Apple’s upcoming iPhone 13 lineup isn’t expected to bring major improvements to imaging hardware except for the flagship iPhone 13 Pro Max model which should apparently rock a wide-angle rear camera outfitted with a marginally-improved ƒ/1.5 equivalent lens.
- iPhone 13 Pro Max may sport an ƒ/1.5 wide-angle camera.
- This should help improve low-light photography and bokeh.
- The iPhone 12 Pro Max wide-angle camera has an ƒ/1.6 aperture.
A marginal upgrade
According to the latest checks by TF International Securities analyst Ming-Chi Kuo, who has a great track record predicting Apple’s moves, a larger ƒ/1.5 effective aperture on the wide-angle camera of the flagship iPhone 13 Pro Max should boost your low-light and Portrait mode shots.
In Apple talk, a “wide-angle” camera basically denotes your main rear shooter while the camera that features a wider angle of view is referred to as an “ultra-wide-angle” camera.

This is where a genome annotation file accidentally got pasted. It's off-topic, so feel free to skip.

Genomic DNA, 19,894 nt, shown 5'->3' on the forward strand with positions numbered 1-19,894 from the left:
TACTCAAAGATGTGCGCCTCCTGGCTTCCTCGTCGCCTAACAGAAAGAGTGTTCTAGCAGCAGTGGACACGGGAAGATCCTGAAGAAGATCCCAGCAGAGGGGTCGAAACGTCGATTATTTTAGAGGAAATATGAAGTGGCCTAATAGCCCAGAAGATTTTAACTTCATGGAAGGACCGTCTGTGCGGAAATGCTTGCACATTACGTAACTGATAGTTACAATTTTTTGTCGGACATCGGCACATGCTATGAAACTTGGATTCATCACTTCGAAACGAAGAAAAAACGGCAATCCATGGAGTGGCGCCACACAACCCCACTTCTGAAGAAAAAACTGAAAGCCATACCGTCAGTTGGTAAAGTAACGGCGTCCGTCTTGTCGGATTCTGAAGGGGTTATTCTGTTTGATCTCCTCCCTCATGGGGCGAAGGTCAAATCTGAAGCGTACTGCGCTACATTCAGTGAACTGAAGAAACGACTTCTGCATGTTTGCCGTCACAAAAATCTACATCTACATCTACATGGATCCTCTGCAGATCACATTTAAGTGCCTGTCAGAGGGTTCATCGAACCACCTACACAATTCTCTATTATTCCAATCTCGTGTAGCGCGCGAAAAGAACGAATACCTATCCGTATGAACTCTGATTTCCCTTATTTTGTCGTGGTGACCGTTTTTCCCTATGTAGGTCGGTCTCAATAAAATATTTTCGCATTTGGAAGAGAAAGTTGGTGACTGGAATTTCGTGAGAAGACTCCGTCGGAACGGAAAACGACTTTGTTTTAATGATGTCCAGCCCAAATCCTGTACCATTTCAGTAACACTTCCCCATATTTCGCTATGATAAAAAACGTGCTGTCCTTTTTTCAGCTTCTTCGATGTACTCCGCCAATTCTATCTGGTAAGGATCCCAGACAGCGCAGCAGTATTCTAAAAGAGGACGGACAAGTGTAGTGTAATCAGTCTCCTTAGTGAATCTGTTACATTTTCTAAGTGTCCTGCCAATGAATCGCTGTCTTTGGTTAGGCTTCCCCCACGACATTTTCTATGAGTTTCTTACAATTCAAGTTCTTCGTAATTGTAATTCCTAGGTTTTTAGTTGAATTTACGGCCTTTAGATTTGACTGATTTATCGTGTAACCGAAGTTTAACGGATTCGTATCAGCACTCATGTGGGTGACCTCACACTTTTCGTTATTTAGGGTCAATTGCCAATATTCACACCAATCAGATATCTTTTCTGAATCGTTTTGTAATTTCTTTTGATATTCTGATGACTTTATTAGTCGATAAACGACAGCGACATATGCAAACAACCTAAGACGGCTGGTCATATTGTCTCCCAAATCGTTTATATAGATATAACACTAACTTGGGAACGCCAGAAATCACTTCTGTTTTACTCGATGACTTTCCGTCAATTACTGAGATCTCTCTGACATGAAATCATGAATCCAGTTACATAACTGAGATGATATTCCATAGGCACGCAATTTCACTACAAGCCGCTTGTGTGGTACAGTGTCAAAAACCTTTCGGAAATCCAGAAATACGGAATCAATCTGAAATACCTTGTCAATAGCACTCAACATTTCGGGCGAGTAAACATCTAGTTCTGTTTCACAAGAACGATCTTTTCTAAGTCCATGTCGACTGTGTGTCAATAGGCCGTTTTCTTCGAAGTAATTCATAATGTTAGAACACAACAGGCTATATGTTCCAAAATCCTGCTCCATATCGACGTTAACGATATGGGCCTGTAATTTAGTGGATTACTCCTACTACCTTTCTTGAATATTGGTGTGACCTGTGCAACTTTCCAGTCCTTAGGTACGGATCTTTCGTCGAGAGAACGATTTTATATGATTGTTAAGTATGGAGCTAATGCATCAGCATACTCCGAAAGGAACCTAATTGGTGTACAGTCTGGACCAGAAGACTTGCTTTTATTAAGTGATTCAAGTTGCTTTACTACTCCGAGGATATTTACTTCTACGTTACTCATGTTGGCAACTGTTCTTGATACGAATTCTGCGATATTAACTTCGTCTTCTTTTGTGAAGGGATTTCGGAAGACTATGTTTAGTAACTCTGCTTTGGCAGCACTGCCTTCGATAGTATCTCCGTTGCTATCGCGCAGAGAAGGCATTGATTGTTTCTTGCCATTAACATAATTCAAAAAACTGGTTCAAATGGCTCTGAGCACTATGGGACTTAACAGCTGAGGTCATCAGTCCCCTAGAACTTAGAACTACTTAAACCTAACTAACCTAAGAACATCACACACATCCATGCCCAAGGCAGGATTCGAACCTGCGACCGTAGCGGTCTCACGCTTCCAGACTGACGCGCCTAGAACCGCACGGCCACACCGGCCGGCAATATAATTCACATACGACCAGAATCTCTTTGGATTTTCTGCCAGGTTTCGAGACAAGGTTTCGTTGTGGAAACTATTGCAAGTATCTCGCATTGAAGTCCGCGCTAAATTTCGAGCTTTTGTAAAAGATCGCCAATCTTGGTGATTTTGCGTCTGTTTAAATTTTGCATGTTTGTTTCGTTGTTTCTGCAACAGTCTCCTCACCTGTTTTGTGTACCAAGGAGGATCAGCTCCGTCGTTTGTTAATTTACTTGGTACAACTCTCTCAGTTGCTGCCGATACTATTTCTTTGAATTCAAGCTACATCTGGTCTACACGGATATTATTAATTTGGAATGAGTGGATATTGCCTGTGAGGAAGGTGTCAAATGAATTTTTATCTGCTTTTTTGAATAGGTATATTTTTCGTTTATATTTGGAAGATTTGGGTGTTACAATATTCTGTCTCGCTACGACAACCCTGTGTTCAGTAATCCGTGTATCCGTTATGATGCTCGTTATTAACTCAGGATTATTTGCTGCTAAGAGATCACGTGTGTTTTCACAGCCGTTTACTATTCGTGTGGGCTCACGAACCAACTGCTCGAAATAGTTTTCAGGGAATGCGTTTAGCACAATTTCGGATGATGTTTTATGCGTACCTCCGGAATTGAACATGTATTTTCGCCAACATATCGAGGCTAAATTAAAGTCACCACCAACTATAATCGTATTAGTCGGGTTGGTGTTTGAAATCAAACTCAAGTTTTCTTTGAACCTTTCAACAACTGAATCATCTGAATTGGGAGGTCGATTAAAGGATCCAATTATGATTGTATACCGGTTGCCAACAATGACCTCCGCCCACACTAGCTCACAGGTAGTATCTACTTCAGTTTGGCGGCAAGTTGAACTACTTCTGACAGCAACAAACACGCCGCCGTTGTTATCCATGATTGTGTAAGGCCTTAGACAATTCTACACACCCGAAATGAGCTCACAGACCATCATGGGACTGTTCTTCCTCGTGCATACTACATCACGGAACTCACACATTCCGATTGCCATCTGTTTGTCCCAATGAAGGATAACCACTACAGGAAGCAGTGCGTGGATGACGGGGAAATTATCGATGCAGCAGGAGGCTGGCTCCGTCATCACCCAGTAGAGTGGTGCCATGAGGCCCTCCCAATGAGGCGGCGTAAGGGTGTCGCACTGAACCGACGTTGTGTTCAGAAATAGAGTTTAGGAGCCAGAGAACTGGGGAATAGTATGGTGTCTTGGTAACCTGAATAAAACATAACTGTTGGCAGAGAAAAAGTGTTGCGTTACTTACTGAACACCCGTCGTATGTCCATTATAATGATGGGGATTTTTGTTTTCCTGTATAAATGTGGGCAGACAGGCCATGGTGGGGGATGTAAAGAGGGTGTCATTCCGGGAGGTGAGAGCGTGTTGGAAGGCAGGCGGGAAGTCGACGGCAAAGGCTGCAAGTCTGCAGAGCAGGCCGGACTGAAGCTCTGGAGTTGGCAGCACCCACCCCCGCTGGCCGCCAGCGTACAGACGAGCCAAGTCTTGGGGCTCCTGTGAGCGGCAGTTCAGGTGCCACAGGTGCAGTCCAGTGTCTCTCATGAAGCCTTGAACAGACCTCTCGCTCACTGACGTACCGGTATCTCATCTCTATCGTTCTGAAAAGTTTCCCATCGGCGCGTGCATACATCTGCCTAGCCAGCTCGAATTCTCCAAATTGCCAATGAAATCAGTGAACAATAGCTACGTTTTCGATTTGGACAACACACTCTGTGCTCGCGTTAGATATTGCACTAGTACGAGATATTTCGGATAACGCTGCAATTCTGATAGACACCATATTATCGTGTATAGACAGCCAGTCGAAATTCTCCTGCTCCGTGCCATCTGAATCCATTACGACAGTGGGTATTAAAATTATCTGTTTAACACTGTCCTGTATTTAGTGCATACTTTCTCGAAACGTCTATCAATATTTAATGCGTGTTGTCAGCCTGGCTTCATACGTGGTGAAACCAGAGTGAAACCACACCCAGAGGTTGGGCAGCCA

By comparison, the current iPhone 12 Pro Max wide-angle camera features a slightly smaller ƒ/1.6 aperture. As for the other models in the upcoming lineup, the revered analyst in a note to clients obtained by AppleInsider and MacRumors says that the other models will use an f/1.6 wide-angle lens similar to the wide-angle lens on the iPhone 12 lineup.
All new iPhones in the lineup—the iPhone 13 mini, iPhone 13, iPhone 13 Pro and iPhone 13 Pro Max—are expected to share a 7P lens provided by a new supplier, Sunny Optical. The 7P lens should reduce chromatic aberration that causes fringes of color along boundaries that separate an image’s dark and bright parts.
Mass production of the new camera system is expected in May ahead of the expected iPhone 13 arrival in September.
Other analysts previously said that the ultra-wide camera on all four iPhone 13 models comes with an ƒ/1.8 aperture, an improvement over the ƒ/2.4 aperture on the current iPhone 12 series. More significant improvements to the iPhone’s imaging system are expected with the iPhone 14 in 2022 and iPhone 15 in 2023, such as periscope lens technology.